(Photo: Marco Wolff/Pixabay)

Adolescents experiencing homelessness in the United States have significantly worse mental health and substance use outcomes than their housed counterparts, according to new research that evaluated mental health and substance use among homeless and housed high school students surveyed voluntarily and anonymously in 2019.

The research, published in JAMA and co-led by researchers from MAP Centre for Urban Health Solutions at St. Michael’s Hospital, also found that teens of colour and teens who identify as LGBTQIA+ bear the disproportionate burden of homelessness in the United States.

More than one in 20 U.S. high school students experienced homelessness in 2016 and 2017, according to a 2018 report from the United States Department of Housing and Urban Development. While the circumstances surrounding these adolescents’ homelessness are undoubtedly stressful and traumatic, few reliable and large-scale assessments of the psychiatric burden among homeless teens are available.

Michael Liu

“Our study is a call-to-action for schools, health systems, and policymakers to address the significant burden of mental health and substance use challenges faced by homeless adolescents,” said Michael Liu, MPhil, first author of the study, a research coordinator at St. Michael’s MAP Centre for Urban Health Solutions and a medical student at Harvard Medical School. “The burden of homelessness falls disproportionately on Black, Hispanic, and LGBTQIA+ individuals, which reflects enduring structural injustices such as racism, homophobia, and transphobia in the US. We need to do a better job of identifying these students and connecting them to evidence-based interventions such as stable housing and mental health support.”

Researchers used representative data from a survey of the demographic characteristics, housing status, mental health and substance use of U.S. high school students in 22 states administered in 2019 to assess four mental health outcomes and 11 substance use outcomes. Data from 4,523 homeless adolescents and more than 105,000 non-homeless adolescents revealed that homeless teens were dramatically more likely to report feelings of sadness and hopelessness and having considered, planned or attempted suicide than their non-homeless peers.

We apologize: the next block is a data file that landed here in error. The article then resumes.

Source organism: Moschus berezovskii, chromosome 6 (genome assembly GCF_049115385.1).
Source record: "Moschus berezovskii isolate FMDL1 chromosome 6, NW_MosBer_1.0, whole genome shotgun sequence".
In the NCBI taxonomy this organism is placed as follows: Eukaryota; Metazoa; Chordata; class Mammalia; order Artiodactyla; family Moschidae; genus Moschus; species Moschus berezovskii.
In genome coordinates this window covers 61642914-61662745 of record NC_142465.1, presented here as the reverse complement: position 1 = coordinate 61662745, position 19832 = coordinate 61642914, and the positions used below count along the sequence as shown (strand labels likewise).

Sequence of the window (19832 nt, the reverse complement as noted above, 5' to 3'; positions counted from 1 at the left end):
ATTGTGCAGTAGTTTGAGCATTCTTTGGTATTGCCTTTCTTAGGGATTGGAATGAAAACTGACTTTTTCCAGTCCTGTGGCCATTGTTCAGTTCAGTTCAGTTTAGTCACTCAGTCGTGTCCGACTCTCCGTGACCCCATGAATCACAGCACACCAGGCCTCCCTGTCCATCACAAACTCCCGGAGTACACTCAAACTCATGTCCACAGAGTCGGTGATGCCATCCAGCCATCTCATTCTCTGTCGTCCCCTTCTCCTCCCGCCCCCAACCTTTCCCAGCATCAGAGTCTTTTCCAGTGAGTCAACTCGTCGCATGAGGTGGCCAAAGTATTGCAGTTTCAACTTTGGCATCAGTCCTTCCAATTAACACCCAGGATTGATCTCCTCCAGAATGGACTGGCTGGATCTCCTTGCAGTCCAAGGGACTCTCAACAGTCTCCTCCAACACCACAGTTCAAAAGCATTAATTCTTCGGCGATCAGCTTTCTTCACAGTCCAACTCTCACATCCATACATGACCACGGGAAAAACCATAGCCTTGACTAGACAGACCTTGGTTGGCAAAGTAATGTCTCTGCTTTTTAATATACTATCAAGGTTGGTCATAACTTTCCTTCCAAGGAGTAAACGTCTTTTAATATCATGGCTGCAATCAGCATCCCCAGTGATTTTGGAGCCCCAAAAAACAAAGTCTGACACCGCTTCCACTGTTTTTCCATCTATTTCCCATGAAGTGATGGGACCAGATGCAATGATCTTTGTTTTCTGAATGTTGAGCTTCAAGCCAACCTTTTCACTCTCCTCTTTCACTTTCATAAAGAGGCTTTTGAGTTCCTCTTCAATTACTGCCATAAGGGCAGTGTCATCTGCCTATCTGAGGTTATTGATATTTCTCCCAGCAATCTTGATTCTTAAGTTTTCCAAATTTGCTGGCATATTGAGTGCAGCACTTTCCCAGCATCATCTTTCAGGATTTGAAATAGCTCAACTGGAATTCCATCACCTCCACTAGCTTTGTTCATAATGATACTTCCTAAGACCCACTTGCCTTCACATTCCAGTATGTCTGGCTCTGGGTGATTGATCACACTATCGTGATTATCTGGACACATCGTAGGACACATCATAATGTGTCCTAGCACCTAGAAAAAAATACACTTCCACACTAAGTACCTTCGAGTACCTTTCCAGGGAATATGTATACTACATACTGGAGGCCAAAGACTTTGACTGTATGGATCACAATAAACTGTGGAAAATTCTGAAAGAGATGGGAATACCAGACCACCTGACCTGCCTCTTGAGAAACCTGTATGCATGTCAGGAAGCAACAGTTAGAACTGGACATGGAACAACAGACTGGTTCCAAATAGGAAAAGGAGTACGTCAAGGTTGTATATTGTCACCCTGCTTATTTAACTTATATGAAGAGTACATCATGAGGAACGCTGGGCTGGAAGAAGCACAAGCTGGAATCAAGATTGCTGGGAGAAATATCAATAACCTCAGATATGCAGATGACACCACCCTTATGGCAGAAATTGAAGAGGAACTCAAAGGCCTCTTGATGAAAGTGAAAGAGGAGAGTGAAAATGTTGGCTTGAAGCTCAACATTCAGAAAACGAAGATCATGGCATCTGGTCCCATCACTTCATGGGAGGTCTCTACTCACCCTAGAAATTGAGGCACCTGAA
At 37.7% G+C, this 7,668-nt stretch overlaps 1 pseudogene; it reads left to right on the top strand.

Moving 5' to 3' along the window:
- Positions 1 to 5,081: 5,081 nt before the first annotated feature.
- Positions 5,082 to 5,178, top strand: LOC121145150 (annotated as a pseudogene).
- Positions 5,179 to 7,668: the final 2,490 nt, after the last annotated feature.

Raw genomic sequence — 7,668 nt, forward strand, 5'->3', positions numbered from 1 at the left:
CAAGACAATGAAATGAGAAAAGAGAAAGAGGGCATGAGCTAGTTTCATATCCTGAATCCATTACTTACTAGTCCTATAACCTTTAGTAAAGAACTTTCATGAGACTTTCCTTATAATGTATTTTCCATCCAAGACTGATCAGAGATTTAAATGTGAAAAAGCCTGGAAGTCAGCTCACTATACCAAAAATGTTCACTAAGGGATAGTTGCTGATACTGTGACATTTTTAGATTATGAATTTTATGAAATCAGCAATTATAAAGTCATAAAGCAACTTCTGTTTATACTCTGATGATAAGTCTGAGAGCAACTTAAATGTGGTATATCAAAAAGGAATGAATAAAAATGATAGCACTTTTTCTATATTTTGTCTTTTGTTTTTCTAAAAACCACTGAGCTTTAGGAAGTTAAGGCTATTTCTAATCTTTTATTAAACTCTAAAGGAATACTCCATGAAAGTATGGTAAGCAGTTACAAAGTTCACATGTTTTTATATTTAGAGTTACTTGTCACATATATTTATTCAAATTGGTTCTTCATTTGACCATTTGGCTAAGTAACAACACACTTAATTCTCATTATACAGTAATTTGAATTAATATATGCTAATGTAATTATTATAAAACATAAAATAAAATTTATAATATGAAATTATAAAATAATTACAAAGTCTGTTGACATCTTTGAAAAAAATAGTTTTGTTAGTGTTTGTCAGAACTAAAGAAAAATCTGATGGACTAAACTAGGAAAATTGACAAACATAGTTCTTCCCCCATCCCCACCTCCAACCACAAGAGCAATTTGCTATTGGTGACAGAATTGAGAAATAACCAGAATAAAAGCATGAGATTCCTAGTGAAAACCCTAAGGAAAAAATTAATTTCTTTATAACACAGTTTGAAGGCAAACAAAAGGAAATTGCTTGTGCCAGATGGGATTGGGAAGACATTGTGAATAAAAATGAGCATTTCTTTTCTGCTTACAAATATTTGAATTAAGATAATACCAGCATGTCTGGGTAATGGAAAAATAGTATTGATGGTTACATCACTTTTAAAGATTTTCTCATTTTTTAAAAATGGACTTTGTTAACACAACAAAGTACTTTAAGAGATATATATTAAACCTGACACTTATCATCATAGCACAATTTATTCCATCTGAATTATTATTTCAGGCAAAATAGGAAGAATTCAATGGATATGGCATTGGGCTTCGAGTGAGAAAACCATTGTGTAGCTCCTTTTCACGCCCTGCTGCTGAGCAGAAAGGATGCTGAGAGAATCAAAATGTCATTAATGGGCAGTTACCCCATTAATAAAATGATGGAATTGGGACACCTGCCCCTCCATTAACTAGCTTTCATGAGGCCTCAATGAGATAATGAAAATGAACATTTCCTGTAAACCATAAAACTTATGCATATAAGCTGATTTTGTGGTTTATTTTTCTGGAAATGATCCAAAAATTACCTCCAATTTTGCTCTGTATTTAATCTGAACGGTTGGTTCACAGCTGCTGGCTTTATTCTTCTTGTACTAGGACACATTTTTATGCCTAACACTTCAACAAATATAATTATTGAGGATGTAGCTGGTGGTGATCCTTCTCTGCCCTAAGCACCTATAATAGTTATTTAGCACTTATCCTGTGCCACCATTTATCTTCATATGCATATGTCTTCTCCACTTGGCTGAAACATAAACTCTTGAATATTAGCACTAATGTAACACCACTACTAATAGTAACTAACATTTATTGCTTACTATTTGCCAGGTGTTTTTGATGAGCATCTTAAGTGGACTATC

Prevalence of cigarette, cannabis, and illicit drug use (e.g., cocaine, heroin, methamphetamine) was also substantially higher among homeless teens. Homeless children were also far more likely than their housed counterparts to be male, Black or Hispanic, and identify as gay or lesbian.

“Our study found that homeless adolescents experienced significantly worse mental health and more substance use than their housed counterparts,” said corresponding author Rishi K. Wadhera, MD, MPP, MPhil, an investigator in the Smith Center for Outcomes Research at Beth Israel Deaconess Medical Center (BIDMC), and an assistant professor of medicine at Harvard Medical School. “The U.S. is facing a youth homelessness crisis, which will only be exacerbated by challenges presented by the COVID-19 pandemic, including parental deaths, housing evictions, and worsening poverty. We need to implement policies and interventions that improve broad health, social, and educational outcomes among homeless adolescents, and perhaps more importantly, prevent and end adolescent homelessness altogether.”